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Wednesday, April 1, 2020  Spokane, Washington  Est. May 19, 1883
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Ask the doctors: Hearing aid can reduce risk of cognitive decline

By Eve Glazier, M.D. , , Elizabeth Ko and M.D. Andrews McMeel Syndication

Dear Doctor: Our grandfather won’t use his hearing aid because he doesn’t like how it makes things sound. However, I recently read that using a hearing aid reduces the risk of dementia. How can we get him to use one?

Dear Reader: Your grandfather isn’t alone in his reluctance to use a hearing aid. Many people with hearing loss wait as long as 10 years before finally agreeing to seek help. Meanwhile, poor hearing hinders their ability to communicate and interact with family, friends and the world at large. This leads to isolation and depression, and as a growing body of research shows, also increases the risk of cognitive decline.

A study published in the Journal of the American Geriatrics Society last fall found that when older adults with hearing loss used a hearing aid within three years of their diagnosis, they had measurably better outcomes in several important health categories than those who didn’t correct their hearing. Those who used a hearing aid had lower rates of dementia and depression, as well as fewer injuries due to falls.

The researchers examined eight years of insurance data for almost 115,000 women and men over age 66 who were diagnosed with hearing loss. They found that the risk of a dementia diagnosis, including Alzheimer’s disease, was 18% lower among the hearing aid users. The risk of becoming injured in a fall dropped 11%, and the risk of depression was also 11% lower. Their findings are consistent with previous research that established a clear connection between even mild uncorrected hearing loss and an increased risk of dementia and depression.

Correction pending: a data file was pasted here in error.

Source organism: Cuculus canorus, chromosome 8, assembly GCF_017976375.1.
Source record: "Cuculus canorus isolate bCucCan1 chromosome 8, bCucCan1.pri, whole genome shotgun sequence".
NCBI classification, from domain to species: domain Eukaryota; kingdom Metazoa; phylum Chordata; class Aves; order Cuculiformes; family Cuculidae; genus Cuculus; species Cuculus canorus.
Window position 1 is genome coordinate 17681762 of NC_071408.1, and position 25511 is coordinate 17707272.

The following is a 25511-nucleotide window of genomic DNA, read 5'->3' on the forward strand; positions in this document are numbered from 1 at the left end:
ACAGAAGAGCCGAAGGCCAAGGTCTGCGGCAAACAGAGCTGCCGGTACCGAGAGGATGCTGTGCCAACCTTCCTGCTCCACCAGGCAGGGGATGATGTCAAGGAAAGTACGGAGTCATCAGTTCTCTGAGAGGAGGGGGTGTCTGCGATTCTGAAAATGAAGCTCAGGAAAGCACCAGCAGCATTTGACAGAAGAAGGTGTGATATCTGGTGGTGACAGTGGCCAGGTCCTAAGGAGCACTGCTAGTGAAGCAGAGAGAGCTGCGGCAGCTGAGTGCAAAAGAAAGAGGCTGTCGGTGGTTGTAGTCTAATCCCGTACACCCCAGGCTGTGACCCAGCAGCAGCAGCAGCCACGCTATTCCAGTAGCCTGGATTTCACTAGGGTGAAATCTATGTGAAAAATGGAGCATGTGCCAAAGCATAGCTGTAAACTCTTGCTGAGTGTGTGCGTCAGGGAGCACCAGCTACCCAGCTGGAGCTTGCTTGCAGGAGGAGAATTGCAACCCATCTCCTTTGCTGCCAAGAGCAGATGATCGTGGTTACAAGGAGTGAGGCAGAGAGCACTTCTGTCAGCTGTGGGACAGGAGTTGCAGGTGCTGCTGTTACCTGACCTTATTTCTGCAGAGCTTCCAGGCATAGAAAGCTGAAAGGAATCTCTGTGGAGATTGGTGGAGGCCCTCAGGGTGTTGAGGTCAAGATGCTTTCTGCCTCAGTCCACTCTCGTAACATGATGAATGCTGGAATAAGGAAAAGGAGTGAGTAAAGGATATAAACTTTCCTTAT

The next step in the research is to pinpoint how and why uncorrected hearing loss is tied to dementia and cognitive decline. One theory is that hearing loss leads to structural changes in the brain, which in turn affect memory. Another ties it to the profound social isolation that hearing loss can cause.

Meanwhile, your efforts to persuade your grandfather to use a hearing aid aren’t unusual. The insurance data used in the study revealed that, among those diagnosed with hearing loss, an average of only 12% went on to get hearing aids.

We think it’s encouraging that your grandfather already owns a device. He has shown himself to be open to improving his hearing and may just need a bit of help to get on the right track. Try talking to him about what, specifically, he doesn’t like about his current hearing aid. Then if you have the time, do some research about the current technology and offer to help find a replacement.

Shopping for a hearing aid can be confusing and, with hearing loss, daunting. There are several types, with different fits and placements. Be sure your grandfather is using a reputable audiologist who can help him to find the perfect device. It’s possible that with ongoing support, your grandfather may be willing to give hearing aids another try.

Send your questions to askthedoctors@mednet.ucla.edu.

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